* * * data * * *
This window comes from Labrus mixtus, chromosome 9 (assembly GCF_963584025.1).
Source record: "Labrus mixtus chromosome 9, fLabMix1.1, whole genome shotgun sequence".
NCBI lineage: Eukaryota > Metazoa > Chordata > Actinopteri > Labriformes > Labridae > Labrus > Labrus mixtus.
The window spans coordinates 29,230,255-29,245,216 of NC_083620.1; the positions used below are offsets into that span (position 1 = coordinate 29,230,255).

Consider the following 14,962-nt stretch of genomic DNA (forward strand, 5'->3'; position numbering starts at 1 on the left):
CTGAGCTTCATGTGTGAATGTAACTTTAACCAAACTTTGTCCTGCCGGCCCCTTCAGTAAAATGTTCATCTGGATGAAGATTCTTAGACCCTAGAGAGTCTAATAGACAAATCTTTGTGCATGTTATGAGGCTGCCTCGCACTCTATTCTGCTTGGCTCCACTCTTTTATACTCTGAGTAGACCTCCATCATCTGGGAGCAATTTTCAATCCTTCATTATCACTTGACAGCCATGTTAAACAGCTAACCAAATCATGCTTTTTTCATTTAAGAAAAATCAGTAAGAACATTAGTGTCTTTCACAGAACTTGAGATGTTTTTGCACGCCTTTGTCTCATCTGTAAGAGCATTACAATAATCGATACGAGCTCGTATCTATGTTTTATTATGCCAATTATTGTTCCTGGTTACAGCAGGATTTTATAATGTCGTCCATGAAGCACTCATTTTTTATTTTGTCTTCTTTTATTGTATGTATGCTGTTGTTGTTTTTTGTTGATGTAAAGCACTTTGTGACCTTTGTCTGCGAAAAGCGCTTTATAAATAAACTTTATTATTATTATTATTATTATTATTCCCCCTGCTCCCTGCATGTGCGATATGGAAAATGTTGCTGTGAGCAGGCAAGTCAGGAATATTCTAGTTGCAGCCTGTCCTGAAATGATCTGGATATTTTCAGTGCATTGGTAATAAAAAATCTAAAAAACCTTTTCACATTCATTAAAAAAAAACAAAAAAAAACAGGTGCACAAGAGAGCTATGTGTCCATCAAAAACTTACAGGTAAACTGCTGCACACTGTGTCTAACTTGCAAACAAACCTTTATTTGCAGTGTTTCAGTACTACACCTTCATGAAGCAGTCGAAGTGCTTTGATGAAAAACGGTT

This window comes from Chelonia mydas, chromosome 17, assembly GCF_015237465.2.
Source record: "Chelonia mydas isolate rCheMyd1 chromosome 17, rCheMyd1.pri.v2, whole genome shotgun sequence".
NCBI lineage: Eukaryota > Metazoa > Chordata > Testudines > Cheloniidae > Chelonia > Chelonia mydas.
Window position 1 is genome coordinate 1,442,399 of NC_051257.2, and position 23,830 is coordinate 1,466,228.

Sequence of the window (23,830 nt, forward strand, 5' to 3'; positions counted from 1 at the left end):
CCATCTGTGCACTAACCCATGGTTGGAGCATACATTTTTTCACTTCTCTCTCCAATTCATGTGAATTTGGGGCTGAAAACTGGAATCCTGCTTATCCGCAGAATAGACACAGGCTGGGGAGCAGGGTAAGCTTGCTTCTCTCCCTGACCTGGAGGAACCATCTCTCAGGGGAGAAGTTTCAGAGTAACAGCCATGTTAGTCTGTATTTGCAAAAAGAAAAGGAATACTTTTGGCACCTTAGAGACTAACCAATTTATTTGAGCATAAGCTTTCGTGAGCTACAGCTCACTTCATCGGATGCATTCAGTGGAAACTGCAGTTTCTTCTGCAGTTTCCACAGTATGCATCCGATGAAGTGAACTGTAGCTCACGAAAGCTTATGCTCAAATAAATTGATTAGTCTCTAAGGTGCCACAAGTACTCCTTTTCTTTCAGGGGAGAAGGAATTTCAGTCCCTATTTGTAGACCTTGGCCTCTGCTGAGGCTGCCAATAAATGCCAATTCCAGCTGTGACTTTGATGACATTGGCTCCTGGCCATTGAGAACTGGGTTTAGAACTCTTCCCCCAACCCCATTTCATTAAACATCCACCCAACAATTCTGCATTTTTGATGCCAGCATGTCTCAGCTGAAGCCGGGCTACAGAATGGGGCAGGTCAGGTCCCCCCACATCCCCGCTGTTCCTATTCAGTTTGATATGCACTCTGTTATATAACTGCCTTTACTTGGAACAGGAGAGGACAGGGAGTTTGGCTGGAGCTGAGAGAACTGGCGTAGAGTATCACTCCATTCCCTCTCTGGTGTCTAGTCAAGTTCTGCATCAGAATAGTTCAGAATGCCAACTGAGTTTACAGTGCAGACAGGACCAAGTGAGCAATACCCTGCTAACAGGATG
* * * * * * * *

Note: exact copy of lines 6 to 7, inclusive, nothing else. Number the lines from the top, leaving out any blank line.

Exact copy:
CTGAGCTTCATGTGTGAATGTAACTTTAACCAAACTTTGTCCTGCCGGCCCCTTCAGTAAAATGTTCATCTGGATGAAGATTCTTAGACCCTAGAGAGTCTAATAGACAAATCTTTGTGCATGTTATGAGGCTGCCTCGCACTCTATTCTGCTTGGCTCCACTCTTTTATACTCTGAGTAGACCTCCATCATCTGGGAGCAATTTTCAATCCTTCATTATCACTTGACAGCCATGTTAAACAGCTAACCAAATCATGCTTTTTTCATTTAAGAAAAATCAGTAAGAACATTAGTGTCTTTCACAGAACTTGAGATGTTTTTGCACGCCTTTGTCTCATCTGTAAGAGCATTACAATAATCGATACGAGCTCGTATCTATGTTTTATTATGCCAATTATTGTTCCTGGTTACAGCAGGATTTTATAATGTCGTCCATGAAGCACTCATTTTTTATTTTGTCTTCTTTTATTGTATGTATGCTGTTGTTGTTTTTTGTTGATGTAAAGCACTTTGTGACCTTTGTCTGCGAAAAGCGCTTTATAAATAAACTTTATTATTATTATTATTATTATTATTCCCCCTGCTCCCTGCATGTGCGATATGGAAAATGTTGCTGTGAGCAGGCAAGTCAGGAATATTCTAGTTGCAGCCTGTCCTGAAATGATCTGGATATTTTCAGTGCATTGGTAATAAAAAATCTAAAAAACCTTTTCACATTCATTAAAAAAAAACAAAAAAAAACAGGTGCACAAGAGAGCTATGTGTCCATCAAAAACTTACAGGTAAACTGCTGCACACTGTGTCTAACTTGCAAACAAACCTTTATTTGCAGTGTTTCAGTACTACACCTTCATGAAGCAGTCGAAGTGCTTTGATGAAAAACGGTT

This window comes from Chelonia mydas, chromosome 17, assembly GCF_015237465.2.